Sorel's was a voluntarist Marxism: he rejected those Marxists who believed in inevitable and evolutionary change, emphasizing instead the importance of will and preferring direct action. These approaches included general strikes, boycotts, and constant disruption of capitalism with the goal being to achieve worker control over the means of production. Sorel's belief in the need for a deliberately conceived "myth" to sway crowds into concerted action was put into practice by mass fascist movements in the 1920s. The epistemic status of the idea of "myth" is of some importance, and is essentially that of a working hypothesis, with one fundamental peculiarity: it is a hypothesis which we do not judge by its closeness to a "Truth", but by the practical consequences which stem from it. Thus, whether a political myth is of some importance or not must be decided, in Sorel's view, on the basis of its capacity to mobilize human beings into political action; [30] the only possible way for men to ascend to an ethical life filled by the character of the sublime and to achieve deliverance. Sorel believed the "energizing myth" [31] of the general strike would serve to enforce solidarity, class consciousness and revolutionary élan among the working class. [32] [33] The "myth" that the fascists would appeal to, however, was that of the race, nation, or people, as represented by the state. Historian Zeev Sternhell frequently mentions Sorel [34] as one of the men who led the way to the fusion of the left-wing revisionists and of the right-wing ultranationalists into what later became fascism. Sorel's vision of socialism was "a-Marxist, anti-Marxist, eventually post-Marxist revisionist". [35] Sternhell says that "the socialism designed as 'ethical socialism' by Sorel, Robert Michels and Arturo Labriola [...] will play a huge role in the evolution of the socialist nationalist synthesis, in the eve of 1914 and in the Interwar". [36]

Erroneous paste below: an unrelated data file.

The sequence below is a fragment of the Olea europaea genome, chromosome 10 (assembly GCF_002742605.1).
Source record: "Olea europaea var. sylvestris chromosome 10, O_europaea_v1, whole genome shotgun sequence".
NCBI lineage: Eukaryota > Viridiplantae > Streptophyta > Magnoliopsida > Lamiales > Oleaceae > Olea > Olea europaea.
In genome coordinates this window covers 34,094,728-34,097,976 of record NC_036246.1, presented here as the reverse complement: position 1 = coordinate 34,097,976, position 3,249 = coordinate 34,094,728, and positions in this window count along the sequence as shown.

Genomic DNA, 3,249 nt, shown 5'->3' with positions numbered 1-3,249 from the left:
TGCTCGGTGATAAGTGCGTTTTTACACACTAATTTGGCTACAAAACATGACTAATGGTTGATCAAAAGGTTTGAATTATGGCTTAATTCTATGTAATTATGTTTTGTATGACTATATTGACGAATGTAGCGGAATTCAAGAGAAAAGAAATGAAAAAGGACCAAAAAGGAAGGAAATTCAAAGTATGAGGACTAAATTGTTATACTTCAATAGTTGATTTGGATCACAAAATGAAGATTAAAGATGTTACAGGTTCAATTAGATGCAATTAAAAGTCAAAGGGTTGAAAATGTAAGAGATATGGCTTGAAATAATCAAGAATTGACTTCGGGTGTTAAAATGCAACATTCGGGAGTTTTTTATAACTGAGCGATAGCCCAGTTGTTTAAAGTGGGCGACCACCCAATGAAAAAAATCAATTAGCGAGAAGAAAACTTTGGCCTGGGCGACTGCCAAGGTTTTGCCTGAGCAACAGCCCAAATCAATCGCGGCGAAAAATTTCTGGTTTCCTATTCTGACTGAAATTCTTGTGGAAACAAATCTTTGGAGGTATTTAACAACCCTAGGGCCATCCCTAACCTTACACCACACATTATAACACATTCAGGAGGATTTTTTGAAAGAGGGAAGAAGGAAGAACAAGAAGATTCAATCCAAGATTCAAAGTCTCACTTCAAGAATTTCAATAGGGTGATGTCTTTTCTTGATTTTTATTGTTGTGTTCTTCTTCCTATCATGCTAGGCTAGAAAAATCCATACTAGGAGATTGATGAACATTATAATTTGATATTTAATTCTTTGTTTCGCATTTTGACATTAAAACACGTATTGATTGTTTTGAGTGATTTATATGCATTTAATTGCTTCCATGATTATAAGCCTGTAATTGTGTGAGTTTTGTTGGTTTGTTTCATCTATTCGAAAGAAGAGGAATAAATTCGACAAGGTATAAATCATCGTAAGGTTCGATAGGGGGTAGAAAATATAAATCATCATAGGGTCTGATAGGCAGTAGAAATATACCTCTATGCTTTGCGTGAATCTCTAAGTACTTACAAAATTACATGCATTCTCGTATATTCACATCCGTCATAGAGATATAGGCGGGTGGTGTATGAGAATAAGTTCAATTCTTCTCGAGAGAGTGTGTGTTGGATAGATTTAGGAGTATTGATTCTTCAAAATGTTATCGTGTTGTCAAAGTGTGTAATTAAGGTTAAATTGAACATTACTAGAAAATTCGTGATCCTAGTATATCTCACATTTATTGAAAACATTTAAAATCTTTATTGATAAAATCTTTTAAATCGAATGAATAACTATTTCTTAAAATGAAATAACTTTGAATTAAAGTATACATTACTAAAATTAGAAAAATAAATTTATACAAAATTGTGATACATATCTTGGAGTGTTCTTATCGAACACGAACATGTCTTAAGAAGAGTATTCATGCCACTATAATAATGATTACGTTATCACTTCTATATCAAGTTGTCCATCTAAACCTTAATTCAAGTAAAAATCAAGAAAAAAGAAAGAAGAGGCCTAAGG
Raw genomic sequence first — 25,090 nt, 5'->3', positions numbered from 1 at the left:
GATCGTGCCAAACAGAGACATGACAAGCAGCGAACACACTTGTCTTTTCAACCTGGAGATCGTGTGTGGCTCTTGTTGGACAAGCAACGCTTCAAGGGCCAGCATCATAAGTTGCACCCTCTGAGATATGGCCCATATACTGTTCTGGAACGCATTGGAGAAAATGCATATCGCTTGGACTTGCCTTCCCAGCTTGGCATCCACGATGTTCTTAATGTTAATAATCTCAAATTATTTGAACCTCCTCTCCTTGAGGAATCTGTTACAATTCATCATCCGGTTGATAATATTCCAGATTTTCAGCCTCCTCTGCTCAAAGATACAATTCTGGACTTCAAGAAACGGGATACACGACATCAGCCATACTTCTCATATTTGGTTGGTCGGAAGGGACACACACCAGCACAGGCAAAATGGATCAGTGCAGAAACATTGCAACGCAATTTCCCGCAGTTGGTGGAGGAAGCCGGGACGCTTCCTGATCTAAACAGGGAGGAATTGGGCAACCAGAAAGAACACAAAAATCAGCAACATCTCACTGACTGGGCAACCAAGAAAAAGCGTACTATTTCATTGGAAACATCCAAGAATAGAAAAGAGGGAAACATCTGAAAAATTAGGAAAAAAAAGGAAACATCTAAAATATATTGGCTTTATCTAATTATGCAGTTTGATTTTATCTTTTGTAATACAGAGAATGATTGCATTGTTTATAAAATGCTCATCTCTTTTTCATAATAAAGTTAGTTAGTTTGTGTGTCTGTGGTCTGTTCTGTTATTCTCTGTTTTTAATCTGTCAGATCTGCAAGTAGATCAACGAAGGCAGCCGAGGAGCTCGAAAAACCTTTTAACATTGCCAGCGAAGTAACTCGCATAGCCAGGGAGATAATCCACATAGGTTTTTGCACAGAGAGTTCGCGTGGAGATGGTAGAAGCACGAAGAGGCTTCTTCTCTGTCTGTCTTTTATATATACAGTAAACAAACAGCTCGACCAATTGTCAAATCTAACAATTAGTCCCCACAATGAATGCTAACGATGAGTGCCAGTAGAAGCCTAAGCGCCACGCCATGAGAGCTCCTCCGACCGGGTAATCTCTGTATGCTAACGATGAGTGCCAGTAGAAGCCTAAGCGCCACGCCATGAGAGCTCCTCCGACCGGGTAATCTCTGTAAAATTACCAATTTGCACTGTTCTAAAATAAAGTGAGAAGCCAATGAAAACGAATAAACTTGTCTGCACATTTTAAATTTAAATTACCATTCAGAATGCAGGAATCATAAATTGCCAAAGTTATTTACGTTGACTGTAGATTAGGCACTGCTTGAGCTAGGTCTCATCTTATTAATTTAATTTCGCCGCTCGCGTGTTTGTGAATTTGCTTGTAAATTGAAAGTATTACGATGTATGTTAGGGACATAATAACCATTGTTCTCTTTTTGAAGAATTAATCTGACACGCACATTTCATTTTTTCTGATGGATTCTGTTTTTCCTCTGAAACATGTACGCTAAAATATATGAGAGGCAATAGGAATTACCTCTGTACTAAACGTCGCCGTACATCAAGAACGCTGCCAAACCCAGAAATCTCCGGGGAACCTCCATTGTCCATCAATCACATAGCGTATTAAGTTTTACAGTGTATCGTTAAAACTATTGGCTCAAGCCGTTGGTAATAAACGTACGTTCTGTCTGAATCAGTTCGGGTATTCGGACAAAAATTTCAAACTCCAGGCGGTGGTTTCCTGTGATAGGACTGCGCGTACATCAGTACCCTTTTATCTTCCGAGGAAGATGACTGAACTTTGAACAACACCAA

In his most famous work Reflections on Violence (1908), Sorel warned about the political trend that conservatives and parliamentary socialists could become allies in the struggle against capitalism. [37] Sorel's view is that the conservatives and parliamentary socialism had common goals, both conceiving of the nation as a centrally controlled, organic unit. Also, the parliamentarian socialism of the left wants economic nationalism, and huge tariff-barriers in order to protect their interior capitalists and this meshes with the cultural nationalism of the conservatives. Sorel warned about the creation of corporatism, where the workers movements and the employers organizations would merge, thus ending the class-struggle; because he felt that parliamentary democracy was moving in that direction at the beginning of the 19th century, Sorel said that the workers should stay away from the socialist parties, and use strikes and violence instead as their primary weapons against the middle and upper classes in parliament. That way, the workers would not only fight harder for their share of the values produced by capitalism, but also avoid the semi-feudal, corporative dystopia and oligarchy that the socialists and the conservatives were, supposedly, working towards.